Austria Enters Days of Mourning After Terror Attack; ‘We Don’t Live in a Safe World,’ Says Kurz

By Anna Breuer on 3 November 2020
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The Riesenrad, the ferris wheel that is one of the symbols of the city of Vienna

Austria announced a three-day period of morning after at least five people were killed and 15 were injured after a lone gunman opened fire across Vienna’s city center near the Schwedenplatz Monday evening in what Bundeskanzler Sebastian Kurz termed a “repulsive terrorist attack.”

The attack, which began at 8 p.m. local time, took place several hours before the country was set to return to a partial lockdown to stem the spread of the coronavirus, which has surged in recent weeks in Europe.

Initial reports of multiple shooters appear to have been incorrect.

The three-day period of mourning began Tuesday with a moment of silence at noon.

Bundeskanzler Sebastian Kurz and Bundespräsident Alexander van der Bellen laid wreaths as a memorial and church bells including the Pummerin in the northern tower of the Stephenskirche, Austria’s largest cathedral, which is only used in special circumstances, rang out at noon.

People were encouraged to stay home and school was made optional for pupils as police swarmed the city looking for more clues into the attack.

At least 14 people were arrested in the aftermath on suspicion that they were linked to the shooting.  Raids were conducted as far as the city of Linz, a city close to the German border that lies 114 miles (182 kilometers) west of Vienna.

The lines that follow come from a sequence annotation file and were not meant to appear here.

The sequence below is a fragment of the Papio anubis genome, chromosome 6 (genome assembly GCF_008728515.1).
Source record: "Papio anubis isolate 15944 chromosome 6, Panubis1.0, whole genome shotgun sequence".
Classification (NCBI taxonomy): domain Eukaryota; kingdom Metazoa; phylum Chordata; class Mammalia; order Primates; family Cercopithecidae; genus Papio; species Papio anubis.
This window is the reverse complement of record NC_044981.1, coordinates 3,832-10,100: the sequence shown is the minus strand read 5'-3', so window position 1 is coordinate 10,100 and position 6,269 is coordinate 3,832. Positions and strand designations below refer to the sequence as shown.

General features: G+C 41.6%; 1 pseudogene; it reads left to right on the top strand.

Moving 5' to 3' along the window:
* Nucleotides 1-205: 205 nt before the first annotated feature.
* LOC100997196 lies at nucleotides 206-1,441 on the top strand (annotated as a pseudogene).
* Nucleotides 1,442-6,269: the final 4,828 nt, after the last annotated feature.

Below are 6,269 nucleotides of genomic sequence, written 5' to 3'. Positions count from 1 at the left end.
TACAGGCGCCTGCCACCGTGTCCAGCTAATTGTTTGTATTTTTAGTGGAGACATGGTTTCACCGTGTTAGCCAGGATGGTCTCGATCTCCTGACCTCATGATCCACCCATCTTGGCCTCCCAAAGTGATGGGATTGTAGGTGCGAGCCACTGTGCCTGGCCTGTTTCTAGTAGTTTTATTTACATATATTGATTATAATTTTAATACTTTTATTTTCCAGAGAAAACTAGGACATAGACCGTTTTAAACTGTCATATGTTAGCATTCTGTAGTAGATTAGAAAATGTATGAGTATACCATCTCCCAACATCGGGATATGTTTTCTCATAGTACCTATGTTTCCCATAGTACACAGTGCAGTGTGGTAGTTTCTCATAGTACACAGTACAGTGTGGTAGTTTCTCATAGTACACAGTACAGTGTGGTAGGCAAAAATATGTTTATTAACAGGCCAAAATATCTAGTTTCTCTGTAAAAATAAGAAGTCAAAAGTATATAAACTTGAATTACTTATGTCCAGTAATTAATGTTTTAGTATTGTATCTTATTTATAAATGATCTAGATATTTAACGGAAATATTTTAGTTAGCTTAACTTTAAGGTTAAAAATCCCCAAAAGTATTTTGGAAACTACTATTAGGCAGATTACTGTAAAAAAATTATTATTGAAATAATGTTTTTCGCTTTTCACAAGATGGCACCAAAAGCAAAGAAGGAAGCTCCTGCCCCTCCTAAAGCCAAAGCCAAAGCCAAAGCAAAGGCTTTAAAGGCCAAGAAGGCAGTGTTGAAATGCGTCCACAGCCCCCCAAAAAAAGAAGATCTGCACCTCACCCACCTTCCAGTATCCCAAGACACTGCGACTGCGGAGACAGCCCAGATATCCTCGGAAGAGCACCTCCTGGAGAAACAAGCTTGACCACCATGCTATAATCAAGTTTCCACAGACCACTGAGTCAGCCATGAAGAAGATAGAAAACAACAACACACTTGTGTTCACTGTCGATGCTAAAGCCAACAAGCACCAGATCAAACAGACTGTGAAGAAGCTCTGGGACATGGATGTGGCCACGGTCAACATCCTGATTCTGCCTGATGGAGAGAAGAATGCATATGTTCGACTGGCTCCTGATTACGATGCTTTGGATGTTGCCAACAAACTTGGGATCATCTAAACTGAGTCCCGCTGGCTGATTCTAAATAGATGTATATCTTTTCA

In an address to the nation, the Bundeskanzler said that the shooting “was definitely an Islamist terrorist attack,” terming it “an attack out of hatred, hatred for our basic values.”

“Although we are lucky enough to live in a fundamentally safe country,”  Kurz said, “unfortunately, we do not live in a safe world.”

The shooter, whose name was not released at press time, was a 20-year-old Vienna-born man whose parents came from Northern Macedonia. The Austrian intelligence service was aware of the man, as he was one of 90 Austrians who had attempted to join the Islamic State in Syria and was blocked from traveling to the region.

Initial reporters had suggested that the Stadttempel, the city’s main synagogue, was the target of the attack but it was already closed at the time of the attack, as was its office building.  The Stadttempel, also known as the Seitenstettengasse Tempel, was the target of a terror attack in 1981 by the Palestinian group Fatah – The Revolutionary Council, which tried to storm the building but were stopped by security forces.  The president of the Israelitische Kultusgemeinde Wien, the Jewish Community Council, Oskar Deutsch, told the newspaper Kurier that no members of the Jewish community were injured in the attacks.

Leaders of England and France, whose countries have seen numerous terrorist attacks in recent years, issued statements of support.

“This is our Europe,” he said. “Our enemies must know with whom they are dealing. We will not retreat.”

British Prime Minister Boris Johnson said he was “deeply shocked by the terrible attacks.”

Jonathan Spira and Paul Riegler contributed reporting to this story.

(Photo: Accura Media Group)

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